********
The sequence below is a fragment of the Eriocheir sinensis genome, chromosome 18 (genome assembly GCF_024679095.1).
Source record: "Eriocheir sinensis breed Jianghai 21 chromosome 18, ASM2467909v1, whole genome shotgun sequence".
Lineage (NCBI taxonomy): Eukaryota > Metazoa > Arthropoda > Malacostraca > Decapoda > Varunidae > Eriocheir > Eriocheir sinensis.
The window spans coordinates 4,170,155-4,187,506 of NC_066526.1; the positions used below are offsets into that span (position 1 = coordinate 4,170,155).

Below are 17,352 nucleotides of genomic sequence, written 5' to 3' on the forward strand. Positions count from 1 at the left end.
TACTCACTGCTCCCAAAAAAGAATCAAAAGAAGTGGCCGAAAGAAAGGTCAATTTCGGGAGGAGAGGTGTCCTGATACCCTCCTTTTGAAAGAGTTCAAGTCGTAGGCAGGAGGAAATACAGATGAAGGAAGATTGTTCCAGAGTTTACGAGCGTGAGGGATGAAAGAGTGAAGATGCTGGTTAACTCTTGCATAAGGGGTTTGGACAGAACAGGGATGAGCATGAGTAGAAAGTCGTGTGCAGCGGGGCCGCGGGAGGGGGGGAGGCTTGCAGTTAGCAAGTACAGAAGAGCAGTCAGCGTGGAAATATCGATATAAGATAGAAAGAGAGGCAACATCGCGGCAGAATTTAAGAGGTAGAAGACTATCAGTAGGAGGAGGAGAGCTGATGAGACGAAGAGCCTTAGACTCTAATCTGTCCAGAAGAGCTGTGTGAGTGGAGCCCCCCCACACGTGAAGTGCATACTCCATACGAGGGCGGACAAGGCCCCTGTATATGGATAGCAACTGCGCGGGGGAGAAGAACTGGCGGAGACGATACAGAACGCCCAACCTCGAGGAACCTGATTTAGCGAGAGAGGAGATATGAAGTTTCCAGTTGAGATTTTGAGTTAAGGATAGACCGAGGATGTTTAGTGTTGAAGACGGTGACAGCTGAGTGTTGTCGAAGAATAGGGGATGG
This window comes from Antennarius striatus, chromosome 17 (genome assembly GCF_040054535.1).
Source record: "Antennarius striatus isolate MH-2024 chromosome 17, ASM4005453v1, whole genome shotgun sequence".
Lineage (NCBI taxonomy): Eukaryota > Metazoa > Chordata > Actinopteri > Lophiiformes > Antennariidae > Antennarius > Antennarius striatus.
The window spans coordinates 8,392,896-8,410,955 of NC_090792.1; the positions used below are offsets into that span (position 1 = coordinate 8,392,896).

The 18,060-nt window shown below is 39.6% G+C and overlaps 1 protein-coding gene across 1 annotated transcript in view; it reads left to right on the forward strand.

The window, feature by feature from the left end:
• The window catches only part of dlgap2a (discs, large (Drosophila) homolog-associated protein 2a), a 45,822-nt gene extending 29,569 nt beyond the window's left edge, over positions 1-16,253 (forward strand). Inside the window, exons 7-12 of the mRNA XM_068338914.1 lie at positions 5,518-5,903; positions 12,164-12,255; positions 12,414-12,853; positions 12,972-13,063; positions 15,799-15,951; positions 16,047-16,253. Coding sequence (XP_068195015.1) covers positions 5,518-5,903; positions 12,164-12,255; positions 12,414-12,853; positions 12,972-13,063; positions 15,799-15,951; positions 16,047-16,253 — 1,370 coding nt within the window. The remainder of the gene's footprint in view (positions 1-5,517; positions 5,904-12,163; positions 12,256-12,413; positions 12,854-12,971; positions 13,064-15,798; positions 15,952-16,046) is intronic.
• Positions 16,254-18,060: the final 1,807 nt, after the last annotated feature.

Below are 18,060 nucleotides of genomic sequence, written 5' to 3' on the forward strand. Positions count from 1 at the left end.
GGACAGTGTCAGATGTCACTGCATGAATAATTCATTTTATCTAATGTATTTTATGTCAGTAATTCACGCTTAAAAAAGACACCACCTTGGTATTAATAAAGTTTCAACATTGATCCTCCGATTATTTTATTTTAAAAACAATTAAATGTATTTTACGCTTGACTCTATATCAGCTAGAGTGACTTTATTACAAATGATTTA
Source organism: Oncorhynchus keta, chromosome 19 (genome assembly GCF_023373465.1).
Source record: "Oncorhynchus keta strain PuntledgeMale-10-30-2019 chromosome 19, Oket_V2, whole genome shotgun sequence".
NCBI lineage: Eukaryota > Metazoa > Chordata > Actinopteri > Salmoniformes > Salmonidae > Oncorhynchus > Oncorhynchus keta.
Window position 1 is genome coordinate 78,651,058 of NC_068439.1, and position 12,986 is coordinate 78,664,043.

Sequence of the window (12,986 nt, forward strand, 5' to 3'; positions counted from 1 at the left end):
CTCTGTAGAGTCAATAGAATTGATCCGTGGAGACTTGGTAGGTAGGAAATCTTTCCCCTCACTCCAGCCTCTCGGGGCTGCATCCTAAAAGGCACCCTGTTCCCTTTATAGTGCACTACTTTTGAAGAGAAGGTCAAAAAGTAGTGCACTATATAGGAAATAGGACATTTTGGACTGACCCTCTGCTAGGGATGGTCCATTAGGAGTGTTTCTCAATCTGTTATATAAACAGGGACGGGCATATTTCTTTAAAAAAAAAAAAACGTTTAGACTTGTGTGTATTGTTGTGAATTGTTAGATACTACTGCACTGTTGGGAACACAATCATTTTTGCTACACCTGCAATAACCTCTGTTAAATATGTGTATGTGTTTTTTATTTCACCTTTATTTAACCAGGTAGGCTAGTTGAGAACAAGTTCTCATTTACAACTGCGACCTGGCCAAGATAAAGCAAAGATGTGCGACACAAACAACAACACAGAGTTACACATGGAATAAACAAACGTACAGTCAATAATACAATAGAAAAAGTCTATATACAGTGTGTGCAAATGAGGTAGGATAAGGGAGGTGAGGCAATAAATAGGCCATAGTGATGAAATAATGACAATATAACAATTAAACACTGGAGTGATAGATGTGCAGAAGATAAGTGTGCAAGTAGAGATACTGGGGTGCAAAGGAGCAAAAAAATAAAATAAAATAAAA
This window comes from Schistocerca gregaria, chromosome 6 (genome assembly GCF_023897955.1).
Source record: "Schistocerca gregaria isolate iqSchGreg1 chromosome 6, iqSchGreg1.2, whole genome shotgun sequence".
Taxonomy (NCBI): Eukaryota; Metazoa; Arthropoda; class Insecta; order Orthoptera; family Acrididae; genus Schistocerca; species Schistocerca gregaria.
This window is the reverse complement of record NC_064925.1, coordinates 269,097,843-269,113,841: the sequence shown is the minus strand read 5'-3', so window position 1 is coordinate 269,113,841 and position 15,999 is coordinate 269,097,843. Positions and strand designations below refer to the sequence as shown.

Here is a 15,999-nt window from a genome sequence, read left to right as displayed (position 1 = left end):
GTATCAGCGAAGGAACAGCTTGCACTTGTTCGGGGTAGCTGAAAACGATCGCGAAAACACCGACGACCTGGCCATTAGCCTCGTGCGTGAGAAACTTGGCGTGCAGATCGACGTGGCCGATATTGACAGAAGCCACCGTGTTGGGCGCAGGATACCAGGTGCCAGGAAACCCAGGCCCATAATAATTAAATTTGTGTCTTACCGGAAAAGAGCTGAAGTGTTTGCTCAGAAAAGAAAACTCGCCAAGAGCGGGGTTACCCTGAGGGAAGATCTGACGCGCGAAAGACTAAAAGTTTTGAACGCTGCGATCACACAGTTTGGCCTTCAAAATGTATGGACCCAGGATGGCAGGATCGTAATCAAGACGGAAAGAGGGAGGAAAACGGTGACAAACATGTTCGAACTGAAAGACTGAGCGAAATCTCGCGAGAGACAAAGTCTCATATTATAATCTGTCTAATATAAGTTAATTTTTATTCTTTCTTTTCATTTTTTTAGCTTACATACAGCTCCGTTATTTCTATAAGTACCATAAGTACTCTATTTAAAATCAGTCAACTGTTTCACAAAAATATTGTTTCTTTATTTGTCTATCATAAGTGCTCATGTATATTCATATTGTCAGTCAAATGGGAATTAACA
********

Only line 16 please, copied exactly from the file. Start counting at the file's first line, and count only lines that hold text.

GGACAGTGTCAGATGTCACTGCATGAATAATTCATTTTATCTAATGTATTTTATGTCAGTAATTCACGCTTAAAAAAGACACCACCTTGGTATTAATAAAGTTTCAACATTGATCCTCCGATTATTTTATTTTAAAAACAATTAAATGTATTTTACGCTTGACTCTATATCAGCTAGAGTGACTTTATTACAAATGATTTA